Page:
Four of FIJ’s diversity fellows came from near and far to attend this year’s Investigative Reporters and Editors conference in Phoenix this past June. For the fellows, it was more than just about learning new skills. It was also about being part of a community.
FIJ Board President Ricardo Sandoval-Palos joined the FIJ/Schuster fellows for a reception.
Michele Chabin traveled 6,000 miles from Jerusalem to attend the gathering.
“Working from another continent, from a home office and not a newsroom, it’s easy to feel isolated,” Chabin said.
She added: “How wonderful it was to network, to learn, through personal conversations and workshops, that others are dealing with the same challenges: the need to work faster due to the 24/7 social media news cycle; the importance of learning new technology (I didn’t know how to do customized searches on Facebook); and the value of maintaining relationships with sources even after the story has ended.”
Chabin was a speaker at the conference, taking part on a panel about religious organizations – a key element of her research as an FIJ/Schuster Institute fellow.
For Sonia Paul, conferences can sometimes be intimidating “for a freelance journalist like me whose reporting instincts have never quite fallen into any one particular journalism tribe… While attending this year’s IRE conference as an FIJ/Schuster fellow didn’t wholly resolve some of those issues, it certainly helped make me feel like I was part of a community.”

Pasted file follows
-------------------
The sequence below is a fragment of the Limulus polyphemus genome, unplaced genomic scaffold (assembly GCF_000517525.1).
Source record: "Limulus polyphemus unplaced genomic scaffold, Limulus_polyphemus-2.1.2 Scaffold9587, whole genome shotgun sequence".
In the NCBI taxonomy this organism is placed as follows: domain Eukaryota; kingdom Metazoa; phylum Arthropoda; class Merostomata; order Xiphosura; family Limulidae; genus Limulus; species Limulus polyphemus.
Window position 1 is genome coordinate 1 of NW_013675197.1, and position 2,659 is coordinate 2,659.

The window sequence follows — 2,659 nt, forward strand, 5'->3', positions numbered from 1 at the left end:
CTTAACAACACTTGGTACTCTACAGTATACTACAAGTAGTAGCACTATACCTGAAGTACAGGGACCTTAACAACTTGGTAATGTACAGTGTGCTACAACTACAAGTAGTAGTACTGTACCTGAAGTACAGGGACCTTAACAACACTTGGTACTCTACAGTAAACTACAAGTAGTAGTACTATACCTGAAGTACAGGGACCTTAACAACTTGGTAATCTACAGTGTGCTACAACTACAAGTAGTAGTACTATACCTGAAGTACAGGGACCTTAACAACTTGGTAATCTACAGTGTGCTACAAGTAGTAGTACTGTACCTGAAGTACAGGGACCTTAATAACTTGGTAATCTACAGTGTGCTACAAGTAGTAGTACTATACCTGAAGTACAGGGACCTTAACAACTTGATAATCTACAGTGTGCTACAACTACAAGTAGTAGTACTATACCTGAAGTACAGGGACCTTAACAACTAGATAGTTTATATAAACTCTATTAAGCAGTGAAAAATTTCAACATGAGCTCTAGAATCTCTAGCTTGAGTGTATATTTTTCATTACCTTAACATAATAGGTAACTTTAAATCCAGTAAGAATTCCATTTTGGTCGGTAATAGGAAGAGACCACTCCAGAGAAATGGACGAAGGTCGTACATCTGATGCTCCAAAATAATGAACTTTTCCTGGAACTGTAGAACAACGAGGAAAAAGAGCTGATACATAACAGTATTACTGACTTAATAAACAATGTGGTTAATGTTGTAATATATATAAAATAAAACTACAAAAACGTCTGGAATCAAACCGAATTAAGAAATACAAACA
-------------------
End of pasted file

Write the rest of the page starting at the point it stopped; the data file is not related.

Attending the conference, she said, also served as a painful reminder about how far the journalism industry has yet to go to become more diverse and inclusive.
That reminder wasn’t lost on Stacy Thacker.
“At just about every conference I’ve been to there is the diversity conversation but I could see some of those results in IR,” she said. “There were multiple stories of what IRE used to look like compared to now. I could even see it in my group, there were four Native American journalist at IRE, including me, and while we had a small number I was glad to see a number at all.”
Thacker was grateful for an opportunity to take part on a panel focusing on coverage of Native America.
Of course, there was a lot of learning going on, too. Lisa Armstrong, for one, discovered new research tools that she immediately put to use.
“As an investigative journalist, it’s sometimes hard for me not just to find phone numbers but other information about sources who are often reluctant to talk,” Armstrong said.
Online social media networks present a new trove of information, she said. One tool in particular, StalkScan, has provided her more powerful ways of harvesting information from Facebook that has allowed her to expand a network of possible sources.
Earlier this year, FIJ sent three of the seven diversity fellows to the Logan Symposium hosted by the University of California, Berkeley.
(In photo: Lisa Armstrong, far left, shared a photo of the group in Phoenix. She was joined by, left to right, Stacy Thacker, Michele Chabin, FIJ Board President Ricardo Sandoval Palos, Sonia Paul and Lottie Joiner.)